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Bachelor's in Psychology for Adult Learners (BPS)

College of Arts and Sciences

The adult degree completion bachelor’s degree in psychology prepares adult learners to help and motivate people in a variety of fields. Students graduate ready to apply psychological principles to personal, social and organizational issues with a constant concern for social justice.

The BPS in Psychology is solid preparation for those considering master's or doctoral work in psychology, and similarly provides an excellent foundation for graduate work in counseling and social work.

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Location: Chicago, Online, Schaumburg
Start Term: Fall, Fall B, Spring, Spring B, Summer
Program Type: Major, Eight-week

The adult degree completion program lets students earn their undergraduate degree at an accelerated pace while balancing work and family commitments. Courses in the program are conveniently offered on campus, online and in “hybrid” mode (combining face-to-face meetings and online interactions). Choose from five start dates, year-round.

What Differentiates Us

Service Learning

Service Learning

Many classes include service learning so students can apply their knowledge to help others in the community. Students volunteer as part of several of our classes, and the Psychology Department offers more extensive field placements and internships for students who are interested.

Learn Alongside Expert Faculty

Learn Alongside Expert Faculty

Students have opportunities to participate in faculty members’ research teams. Students can receive individual mentorship from full-time professors.

Honors Available

Honors Available

The university offers the Psychology Honors Track within the Honors Program for students who qualify.

Expectations & Requirements


The psychology major consists of 12 classes, including a foundation in introductory psychology, research methods, and statistics. Students complete courses from a range of areas in the field to examine how people "work" -- Why do people behave the way they do? How are personalities formed? What is normal and abnormal behavior? How do psychologists help people with psychological disorders? You will learn how psychologists ask and answer questions. This perspective will help you understand topics such as how the brain influences our behavior, how our senses and minds perceive the world, and how we learn and remember.

Minor Requirements

The functional area is defined as a sequence of related courses in a discipline or an interdisciplinary area. For example, students may select six courses in one discipline like sociology (and earn a minor, if requirements are met). Or students may choose six courses in an interdisciplinary area like the humanities (combining courses in, for example, speech, literature, and gender studies). Appropriate functional areas will be approved by an academic adviser in consultation with the program director.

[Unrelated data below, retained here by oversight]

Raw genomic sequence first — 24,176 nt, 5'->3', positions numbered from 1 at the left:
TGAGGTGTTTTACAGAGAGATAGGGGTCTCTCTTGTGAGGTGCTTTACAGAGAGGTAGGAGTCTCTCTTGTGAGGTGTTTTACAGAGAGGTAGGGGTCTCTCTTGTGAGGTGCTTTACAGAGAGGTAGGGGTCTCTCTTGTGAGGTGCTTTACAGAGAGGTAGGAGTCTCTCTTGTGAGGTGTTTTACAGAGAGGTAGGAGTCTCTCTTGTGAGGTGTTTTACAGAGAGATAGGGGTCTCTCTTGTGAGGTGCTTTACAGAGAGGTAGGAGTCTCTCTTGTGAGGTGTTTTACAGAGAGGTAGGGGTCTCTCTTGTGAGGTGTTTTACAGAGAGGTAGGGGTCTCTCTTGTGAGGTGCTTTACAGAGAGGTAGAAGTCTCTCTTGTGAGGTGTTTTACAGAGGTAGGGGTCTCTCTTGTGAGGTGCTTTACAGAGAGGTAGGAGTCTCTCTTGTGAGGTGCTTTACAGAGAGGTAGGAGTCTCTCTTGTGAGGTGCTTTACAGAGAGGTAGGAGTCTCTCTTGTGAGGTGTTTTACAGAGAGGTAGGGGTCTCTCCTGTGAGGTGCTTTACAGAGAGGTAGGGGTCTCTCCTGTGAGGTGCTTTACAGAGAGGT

Sample Courses

  • Abnormal Psychology
  • Theories of Personality
  • Childhood and Adolescence
  • Children and Families
  • Social Psychology
  • Health Psychology
  • Law and Psychology


An undergraduate major in psychology provides an excellent foundation for graduate studies in psychology or immediate entry into a career. Related jobs often involve working closely with people. Psychology graduates find work in the helping professions and applied health care fields. They also work in areas such as human resources, business, and sales using their knowledge of people and relationships.

More Opportunities

Clubs & Activities

Each spring, the faculty induct eligible PLS students into Alpha Sigma Lambda, Rho Upsilon Chapter, which is an adult-focused honor society recognizing the top 20 percent of all PLS students. We also encourage students to participate in our two co-curricular groups. We have active chapters of the Psi Chi Honor Society on both campuses. The Psychology in Action Club is open to all students interested in psychology and learning more about career opportunities.


“Adult learners with life experience combined with some level of past education have a greater appreciation for both the cost as well as the rewards of academic accomplishments. The job market as well as the world have evolved, and a high school diploma is no longer satisfactory. I am not only doing this for myself, but as an example for my niece, nephews and siblings, that it is not too late.

It has been through my academic endeavors that I have found my own voice and the place that makes me feel as though I am contributing to the larger society and culture in a more meaningful and rewarding way. I am not through contributing to the world.”

Eric Edwards - BPS '17

"When people ask me what makes an education at Roosevelt University distinctive, I explain that we are more ambitious than many colleges because of our social justice mission. Students learn more than important knowledge or facts at Roosevelt. We go beyond an education of the head, and provide an education of the heart. Our University provides a value-rich experience in which students become more aware of social inequalities, discover why they should care, and develop compassion and empathy."

Steven Meyers
Professor of Psychology, Roosevelt University